ays daily that it does not.
But that’s not all: “Under the gray-asexual umbrella, which is sometimes referred to as grassexual, there is a group called demigray—which is on the lower end of the ‘gray-scale,’” Dr. Sutker explains. “It’s basically the idea that you could experience sexual attraction to someone, but it’s still going to be much milder, and it’s still going to require that you have a deep emotional bond with the person in order for that to happen.”
How to support a demisexual person?
Like so many other sexual and romantic identities, demisexuality is rarely talked about. In a world that appreciates locker room talk, the conversation often stops here. Even if you don’t think you know anybody who identifies as demisexual, chances are you still know someone who is.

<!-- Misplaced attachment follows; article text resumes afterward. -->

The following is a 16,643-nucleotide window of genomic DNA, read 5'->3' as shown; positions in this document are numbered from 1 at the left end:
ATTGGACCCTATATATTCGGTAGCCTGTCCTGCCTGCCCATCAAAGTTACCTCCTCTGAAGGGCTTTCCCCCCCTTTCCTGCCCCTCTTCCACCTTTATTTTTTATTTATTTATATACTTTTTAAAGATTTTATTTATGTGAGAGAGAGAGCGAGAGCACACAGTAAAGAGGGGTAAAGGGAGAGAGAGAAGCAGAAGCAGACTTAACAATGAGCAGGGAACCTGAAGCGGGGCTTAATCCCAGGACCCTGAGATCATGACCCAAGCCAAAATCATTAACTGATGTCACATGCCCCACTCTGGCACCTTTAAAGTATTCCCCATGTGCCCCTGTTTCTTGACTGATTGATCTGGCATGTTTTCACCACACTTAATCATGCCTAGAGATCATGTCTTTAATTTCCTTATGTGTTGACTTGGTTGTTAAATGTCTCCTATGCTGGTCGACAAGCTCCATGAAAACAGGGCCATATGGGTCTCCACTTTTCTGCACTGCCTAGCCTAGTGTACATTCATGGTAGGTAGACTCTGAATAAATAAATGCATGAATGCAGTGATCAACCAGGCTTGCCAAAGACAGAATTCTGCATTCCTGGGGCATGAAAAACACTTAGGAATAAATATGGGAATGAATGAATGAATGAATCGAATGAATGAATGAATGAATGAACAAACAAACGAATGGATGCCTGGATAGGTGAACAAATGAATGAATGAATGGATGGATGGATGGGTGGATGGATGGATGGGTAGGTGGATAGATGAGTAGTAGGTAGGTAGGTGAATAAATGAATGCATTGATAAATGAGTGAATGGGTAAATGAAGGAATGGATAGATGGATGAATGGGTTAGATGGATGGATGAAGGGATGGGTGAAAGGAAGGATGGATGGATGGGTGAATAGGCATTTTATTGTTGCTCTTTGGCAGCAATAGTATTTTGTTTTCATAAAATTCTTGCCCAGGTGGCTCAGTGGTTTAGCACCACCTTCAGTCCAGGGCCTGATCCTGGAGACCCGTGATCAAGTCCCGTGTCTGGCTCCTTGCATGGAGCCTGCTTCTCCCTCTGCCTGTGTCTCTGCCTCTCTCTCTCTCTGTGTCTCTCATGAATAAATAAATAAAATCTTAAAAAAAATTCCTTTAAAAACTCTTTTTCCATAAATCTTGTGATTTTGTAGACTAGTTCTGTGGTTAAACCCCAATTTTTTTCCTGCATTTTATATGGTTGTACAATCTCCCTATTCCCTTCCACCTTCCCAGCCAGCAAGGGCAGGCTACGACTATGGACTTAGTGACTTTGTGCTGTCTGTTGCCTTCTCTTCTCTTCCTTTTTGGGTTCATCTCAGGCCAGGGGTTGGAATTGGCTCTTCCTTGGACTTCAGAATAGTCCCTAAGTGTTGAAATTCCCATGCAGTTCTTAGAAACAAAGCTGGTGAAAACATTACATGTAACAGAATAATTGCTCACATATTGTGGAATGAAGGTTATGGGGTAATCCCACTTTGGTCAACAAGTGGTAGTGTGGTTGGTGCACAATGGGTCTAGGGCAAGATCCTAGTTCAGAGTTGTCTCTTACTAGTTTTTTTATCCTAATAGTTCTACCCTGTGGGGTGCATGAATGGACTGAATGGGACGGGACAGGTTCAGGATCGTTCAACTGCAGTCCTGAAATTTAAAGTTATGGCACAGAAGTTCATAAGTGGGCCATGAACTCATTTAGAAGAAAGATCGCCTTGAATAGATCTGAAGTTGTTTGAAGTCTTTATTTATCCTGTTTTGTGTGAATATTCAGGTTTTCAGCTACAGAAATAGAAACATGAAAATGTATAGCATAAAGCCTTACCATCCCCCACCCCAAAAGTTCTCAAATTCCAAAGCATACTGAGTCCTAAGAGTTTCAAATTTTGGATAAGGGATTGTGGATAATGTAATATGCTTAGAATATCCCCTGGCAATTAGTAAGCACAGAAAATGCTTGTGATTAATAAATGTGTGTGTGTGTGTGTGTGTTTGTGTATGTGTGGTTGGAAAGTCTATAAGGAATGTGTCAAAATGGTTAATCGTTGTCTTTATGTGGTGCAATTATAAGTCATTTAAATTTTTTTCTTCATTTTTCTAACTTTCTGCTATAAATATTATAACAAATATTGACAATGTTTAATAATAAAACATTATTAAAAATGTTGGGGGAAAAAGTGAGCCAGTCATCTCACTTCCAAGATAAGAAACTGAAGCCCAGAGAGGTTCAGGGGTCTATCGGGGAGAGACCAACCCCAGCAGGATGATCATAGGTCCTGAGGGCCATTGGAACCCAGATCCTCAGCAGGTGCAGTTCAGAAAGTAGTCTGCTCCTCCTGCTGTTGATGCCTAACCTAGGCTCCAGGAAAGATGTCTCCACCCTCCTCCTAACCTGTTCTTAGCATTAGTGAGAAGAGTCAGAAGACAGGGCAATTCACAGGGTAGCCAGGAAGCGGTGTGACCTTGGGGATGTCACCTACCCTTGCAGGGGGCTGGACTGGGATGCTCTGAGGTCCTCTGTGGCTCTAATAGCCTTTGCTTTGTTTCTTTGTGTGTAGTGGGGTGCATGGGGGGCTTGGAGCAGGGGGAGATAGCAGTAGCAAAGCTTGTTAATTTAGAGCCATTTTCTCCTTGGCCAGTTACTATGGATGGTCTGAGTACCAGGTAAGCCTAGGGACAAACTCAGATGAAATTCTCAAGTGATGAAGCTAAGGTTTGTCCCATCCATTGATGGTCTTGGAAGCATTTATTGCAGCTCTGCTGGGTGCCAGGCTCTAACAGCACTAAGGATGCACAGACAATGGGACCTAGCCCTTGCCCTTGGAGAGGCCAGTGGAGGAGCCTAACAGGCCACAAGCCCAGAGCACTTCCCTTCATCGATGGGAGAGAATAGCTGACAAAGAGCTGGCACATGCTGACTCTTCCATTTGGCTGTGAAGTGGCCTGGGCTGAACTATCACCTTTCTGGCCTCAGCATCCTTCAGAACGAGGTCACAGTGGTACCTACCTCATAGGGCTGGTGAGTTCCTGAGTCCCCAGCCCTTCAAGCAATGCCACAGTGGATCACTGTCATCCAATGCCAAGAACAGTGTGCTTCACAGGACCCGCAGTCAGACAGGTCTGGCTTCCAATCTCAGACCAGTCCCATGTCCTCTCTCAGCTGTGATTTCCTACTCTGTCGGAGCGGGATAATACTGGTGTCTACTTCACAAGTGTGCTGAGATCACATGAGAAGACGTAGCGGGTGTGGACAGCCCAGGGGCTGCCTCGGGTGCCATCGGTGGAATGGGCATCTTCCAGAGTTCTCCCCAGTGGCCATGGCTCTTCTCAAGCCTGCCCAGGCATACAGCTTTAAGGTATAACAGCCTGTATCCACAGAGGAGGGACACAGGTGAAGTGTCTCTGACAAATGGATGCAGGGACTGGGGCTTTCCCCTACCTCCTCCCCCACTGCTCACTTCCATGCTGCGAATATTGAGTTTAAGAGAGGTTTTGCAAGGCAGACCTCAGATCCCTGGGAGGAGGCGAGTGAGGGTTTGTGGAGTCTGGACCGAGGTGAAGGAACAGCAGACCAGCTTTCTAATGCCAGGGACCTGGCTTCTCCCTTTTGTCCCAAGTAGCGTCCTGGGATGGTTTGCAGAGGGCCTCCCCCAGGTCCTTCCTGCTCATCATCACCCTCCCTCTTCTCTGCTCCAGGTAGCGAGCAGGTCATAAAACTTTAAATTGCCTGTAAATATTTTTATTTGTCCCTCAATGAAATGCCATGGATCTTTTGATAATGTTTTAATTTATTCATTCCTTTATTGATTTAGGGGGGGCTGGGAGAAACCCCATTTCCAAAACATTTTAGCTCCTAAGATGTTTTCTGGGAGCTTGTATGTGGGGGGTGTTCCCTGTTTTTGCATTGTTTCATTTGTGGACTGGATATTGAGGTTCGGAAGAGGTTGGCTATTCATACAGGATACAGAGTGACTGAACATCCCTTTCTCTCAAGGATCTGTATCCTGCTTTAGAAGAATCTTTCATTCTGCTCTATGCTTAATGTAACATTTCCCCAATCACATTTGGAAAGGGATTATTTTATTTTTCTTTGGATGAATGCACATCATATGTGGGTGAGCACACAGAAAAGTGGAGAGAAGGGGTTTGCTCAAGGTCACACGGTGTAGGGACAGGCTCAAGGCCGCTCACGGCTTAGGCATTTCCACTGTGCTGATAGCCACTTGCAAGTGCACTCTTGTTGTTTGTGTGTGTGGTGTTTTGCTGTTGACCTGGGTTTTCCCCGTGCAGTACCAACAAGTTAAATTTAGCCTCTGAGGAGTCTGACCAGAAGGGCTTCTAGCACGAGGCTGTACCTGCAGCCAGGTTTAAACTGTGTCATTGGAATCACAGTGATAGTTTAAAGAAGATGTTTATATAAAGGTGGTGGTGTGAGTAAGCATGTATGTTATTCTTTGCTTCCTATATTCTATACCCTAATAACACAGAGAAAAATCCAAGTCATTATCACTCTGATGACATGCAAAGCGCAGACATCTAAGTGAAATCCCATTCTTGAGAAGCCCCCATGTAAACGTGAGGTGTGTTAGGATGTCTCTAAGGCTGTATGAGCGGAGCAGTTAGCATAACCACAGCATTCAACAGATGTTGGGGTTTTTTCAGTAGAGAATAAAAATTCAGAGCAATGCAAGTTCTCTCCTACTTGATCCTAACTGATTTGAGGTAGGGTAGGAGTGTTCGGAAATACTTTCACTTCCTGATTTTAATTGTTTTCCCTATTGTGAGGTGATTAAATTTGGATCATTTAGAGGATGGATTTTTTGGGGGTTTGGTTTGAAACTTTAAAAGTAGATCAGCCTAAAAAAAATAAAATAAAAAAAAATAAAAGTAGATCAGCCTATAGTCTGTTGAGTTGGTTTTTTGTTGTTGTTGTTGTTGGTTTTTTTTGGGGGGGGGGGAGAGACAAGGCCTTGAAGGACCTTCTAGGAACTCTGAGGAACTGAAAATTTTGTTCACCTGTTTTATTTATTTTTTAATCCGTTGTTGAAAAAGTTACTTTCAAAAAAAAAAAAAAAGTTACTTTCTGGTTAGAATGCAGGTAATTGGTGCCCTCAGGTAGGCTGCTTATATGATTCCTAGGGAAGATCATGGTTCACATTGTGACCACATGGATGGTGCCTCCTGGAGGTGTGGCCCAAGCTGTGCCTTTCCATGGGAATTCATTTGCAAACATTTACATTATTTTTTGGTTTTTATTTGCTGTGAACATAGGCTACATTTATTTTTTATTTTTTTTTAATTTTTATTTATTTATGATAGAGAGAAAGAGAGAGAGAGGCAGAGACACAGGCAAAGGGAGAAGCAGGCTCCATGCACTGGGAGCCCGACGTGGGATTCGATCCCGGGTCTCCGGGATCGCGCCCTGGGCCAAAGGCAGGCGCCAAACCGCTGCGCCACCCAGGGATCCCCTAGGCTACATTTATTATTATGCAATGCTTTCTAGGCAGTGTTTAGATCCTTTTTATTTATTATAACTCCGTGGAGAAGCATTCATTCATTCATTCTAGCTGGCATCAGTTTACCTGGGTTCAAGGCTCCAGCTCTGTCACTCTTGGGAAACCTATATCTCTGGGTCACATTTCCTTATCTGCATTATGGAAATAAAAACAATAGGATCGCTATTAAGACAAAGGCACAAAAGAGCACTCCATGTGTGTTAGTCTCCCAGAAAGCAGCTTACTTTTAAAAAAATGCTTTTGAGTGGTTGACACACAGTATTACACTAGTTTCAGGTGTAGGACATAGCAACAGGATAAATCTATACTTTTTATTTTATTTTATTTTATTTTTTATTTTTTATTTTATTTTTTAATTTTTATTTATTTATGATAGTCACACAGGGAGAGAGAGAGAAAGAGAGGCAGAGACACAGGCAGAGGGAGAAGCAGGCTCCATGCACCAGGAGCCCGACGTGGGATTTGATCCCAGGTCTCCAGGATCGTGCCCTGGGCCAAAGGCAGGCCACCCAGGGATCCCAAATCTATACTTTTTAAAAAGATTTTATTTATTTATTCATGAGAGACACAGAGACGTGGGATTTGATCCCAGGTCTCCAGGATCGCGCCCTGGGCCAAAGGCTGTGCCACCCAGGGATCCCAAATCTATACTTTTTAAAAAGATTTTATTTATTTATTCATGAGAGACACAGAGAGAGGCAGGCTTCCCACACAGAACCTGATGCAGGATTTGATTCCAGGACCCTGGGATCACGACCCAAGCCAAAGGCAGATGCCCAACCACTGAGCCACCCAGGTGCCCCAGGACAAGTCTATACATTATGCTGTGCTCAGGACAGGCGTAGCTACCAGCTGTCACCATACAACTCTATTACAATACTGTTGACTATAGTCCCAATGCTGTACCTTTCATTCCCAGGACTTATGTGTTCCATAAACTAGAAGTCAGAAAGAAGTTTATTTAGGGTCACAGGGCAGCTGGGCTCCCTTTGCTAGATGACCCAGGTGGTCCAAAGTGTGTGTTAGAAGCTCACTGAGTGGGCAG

The best way to support a demisexual friend is to learn about and accept the identity. Validate their experience, be understanding of it, and approach them with kindness.
“The most important thing with demisexuals is to be understanding of the fact that they might need a bit more time to fall for someone,” Goldstein says. “For some, it may be sex kind of first before feelings and that’s totally okay. But don’t forget that for demis, these feelings are required before anything else can really happen.”
All in all, sexuality is fluid—although demisexuality is unique, it’s nothing to be scared of. In fact, it can be liberating. If a strong emotional connection is necessary for a demisexual to feel sexual desire, you’re likely to discover an intensity in your sexual relationship you’d missed before. If understanding and accommodating your demisexual identity can give you this, it can only be a good thing.